People give many explanations for staying, ranging from caring for young children to caring for a sick mate. One man was too afraid and guilt-ridden to leave his ill wife (11 years his senior). His ambivalence made him so distressed, he died before she did! Money binds couples, too, especially in a bad economy. Yet, couples with more means may cling to a comfortable lifestyle, while their marriage dissembles into a business arrangement. Homemakers fear being self-supporting or single moms, and breadwinners dread paying support and seeing their assets divided. Often spouses fear feeling shamed of leaving a “failed” marriage. Some even worry their spouse may harm him or herself. Battered women may stay out of fear of retaliation should they leave. Most people tell themselves, “The grass isn’t any greener,” believe they’re too old to find love again and imagine nightmarish online dating scenarios. Less so today, some cultures still stigmatize divorce. Yet, there are deeper fears. more

Symptoms of Codependency

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The term codependency has been around for almost four decades. Although it originally applied to spouses of alcoholics, first called co-alcoholics, research revealed that the characteristics of codependents were much more prevalent in the general population than had been imagined. In fact, they found that if you were raised in a dysfunctional family or had an ill parent, it’s likely that you’re codependent. Don’t feel bad if that includes you. Most families in America are dysfunctional, so that covers just about everyone, you’re in the majority! They also found that codependent symptoms got worse if untreated, but the good news was that they were reversible.

Here’s a list of symptoms. You needn’t have all of them to qualify as codependent. more

Put the “I” in Independence

independenceWhere is your power center? Is it in you or in other people or circumstances? Control is important to codependents. They struggle with independence. Paradoxically, controlling people often believe that they don’t have control over their lives or even themselves.  Many attempt to control what they can’t – other people – rather than controlling what they can – themselves, their feelings, and their actions. Without realizing it, they’re controlled by others, their addictions, fear, and guilt. People who control their lives and destinies are happier and more successful. Rather than feeling like a victim of others or fate, they are motivated from within and believe that their efforts generate results – for better or worse. Both belief and experience enable them to function autonomously. This article explores autonomy, locus of control, and self-efficacy as important factors in motivation and offers suggestions to help you feel a greater sense of control.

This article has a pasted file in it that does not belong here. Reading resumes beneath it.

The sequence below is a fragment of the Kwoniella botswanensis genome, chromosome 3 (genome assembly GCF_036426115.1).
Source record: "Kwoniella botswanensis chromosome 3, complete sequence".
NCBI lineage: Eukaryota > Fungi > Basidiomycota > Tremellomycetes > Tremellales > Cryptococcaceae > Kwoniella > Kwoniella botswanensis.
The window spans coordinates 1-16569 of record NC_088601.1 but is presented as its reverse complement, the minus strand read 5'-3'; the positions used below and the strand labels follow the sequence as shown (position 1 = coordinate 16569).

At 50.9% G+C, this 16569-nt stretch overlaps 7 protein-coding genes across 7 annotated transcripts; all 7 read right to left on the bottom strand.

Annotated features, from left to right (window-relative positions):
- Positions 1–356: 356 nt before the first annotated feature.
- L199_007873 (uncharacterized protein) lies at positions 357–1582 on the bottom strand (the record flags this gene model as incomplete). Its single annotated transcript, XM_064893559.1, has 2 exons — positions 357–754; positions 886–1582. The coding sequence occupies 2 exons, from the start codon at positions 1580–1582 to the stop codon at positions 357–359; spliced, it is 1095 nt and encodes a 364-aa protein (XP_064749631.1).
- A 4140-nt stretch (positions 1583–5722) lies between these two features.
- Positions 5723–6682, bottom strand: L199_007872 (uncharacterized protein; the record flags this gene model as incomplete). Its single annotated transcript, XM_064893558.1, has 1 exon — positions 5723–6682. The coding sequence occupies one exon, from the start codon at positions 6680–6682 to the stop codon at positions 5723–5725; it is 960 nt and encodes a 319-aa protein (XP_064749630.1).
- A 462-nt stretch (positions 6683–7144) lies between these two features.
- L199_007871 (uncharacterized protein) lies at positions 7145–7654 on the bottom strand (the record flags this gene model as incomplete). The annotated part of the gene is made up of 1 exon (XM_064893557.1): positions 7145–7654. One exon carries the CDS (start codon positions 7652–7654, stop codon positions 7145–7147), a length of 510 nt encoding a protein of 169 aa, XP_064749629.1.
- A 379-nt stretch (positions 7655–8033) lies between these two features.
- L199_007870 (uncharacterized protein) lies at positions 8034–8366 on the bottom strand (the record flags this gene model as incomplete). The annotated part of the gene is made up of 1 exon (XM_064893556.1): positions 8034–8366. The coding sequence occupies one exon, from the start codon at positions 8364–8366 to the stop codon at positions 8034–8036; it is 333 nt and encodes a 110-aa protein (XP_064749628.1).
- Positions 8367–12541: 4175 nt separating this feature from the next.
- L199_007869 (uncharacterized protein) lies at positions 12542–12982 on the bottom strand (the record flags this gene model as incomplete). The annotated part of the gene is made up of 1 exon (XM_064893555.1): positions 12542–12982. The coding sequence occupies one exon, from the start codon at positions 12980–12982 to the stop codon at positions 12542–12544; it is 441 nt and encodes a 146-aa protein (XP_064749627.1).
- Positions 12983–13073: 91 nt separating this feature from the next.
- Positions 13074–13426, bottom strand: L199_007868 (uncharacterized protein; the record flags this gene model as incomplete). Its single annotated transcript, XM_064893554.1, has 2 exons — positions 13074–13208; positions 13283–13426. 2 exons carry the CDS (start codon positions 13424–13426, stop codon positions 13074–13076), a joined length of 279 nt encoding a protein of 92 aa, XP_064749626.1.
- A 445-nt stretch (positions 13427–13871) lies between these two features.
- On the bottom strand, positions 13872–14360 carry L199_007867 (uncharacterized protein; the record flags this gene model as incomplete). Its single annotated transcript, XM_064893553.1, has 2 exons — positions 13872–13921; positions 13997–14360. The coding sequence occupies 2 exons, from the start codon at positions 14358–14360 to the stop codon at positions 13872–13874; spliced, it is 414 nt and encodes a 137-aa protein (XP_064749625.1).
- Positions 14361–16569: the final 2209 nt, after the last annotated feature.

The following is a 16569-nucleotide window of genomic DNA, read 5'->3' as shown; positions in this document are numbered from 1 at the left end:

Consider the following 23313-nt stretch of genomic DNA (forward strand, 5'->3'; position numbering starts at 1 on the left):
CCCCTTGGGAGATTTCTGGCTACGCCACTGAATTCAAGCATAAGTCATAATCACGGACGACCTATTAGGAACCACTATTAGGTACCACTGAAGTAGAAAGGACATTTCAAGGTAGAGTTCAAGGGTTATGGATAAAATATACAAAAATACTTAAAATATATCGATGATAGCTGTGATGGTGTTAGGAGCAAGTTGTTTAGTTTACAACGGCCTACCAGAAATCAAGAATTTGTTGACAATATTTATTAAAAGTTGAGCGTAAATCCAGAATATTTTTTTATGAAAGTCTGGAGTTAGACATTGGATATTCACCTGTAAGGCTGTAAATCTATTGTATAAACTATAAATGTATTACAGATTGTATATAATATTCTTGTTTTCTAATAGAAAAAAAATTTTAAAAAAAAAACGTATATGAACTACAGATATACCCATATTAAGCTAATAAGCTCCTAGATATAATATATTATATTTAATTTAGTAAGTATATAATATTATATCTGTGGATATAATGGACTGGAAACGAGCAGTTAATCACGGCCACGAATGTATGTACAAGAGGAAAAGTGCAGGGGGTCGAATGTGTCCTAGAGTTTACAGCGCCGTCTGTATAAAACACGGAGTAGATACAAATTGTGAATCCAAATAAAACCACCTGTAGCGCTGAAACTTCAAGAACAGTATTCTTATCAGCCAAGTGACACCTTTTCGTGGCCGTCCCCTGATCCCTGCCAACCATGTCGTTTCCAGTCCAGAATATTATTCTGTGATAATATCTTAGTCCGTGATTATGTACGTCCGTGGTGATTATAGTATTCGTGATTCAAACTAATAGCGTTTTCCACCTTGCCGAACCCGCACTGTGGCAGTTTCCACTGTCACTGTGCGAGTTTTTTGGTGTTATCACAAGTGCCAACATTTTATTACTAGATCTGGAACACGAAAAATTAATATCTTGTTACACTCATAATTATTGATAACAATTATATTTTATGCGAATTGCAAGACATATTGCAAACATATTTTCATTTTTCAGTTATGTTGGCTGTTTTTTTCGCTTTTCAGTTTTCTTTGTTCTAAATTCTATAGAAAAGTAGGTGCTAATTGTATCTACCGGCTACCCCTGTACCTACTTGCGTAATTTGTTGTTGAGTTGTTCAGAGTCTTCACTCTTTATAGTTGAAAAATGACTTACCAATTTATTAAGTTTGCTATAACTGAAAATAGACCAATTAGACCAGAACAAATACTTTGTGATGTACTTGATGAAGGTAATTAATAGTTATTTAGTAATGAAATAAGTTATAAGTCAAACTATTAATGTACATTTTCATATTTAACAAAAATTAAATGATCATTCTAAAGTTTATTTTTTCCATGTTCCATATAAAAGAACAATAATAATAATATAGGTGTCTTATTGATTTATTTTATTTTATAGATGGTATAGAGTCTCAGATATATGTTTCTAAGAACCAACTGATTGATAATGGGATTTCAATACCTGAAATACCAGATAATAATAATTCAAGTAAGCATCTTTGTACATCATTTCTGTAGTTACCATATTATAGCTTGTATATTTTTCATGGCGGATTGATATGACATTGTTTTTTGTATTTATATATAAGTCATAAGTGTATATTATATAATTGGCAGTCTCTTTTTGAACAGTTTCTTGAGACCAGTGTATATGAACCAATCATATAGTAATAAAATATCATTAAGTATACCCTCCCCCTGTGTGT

Autonomy

The word “autonomy” comes from the combination of two Latin words, self and law. Construed together, it means that you govern your own life and that you endorse your actions. You may still be influenced by outside factors, but all things considered, your behavior reflects your choice.  more

10 Tips to Self-Love and Compassion

self-compassionThe idea of self-love and self-nurturing baffles most people, especially codependents, who by and large, received inadequate parenting. The word “nurture” comes from the Latin nutritus, meaning to suckle and nourish. It also means to protect and foster growth. For young children, this usually falls to the mother, however, the father’s role is equally important. Both parents need to nurture children. Healthy parenting helps the grown child be his or her own best mother and father. more

Letting Go

Have you been told, “Just let go of it,” or tell yourself, “I have to let go,” but wonder, how? I’ve asked myself that question. Sometimes you want to let go of a worry or an obsession about someone else. You may try to detach, but can’t. Other times, you can’t move forward after a major loss or you need to unwind from a busy work schedule. Each case has different challenges, but fundamentally, they all require a shift in attention from the mind into the body and from the past or future into the present. Letting go can be a rejuvenating practice that brings the mind and body into balance for clarity, peace, and heightened functioning.

Depending upon what you’re letting go of, it can take moments or years. When you’re letting go of someone you love, it’s not easy, nor pain free. However, it’s human nature to avoid pain, even if the price is long-term misery. When the source of frustration, loss or stress is ongoing, letting go becomes a process of developing a new, beneficial orientation toward life. more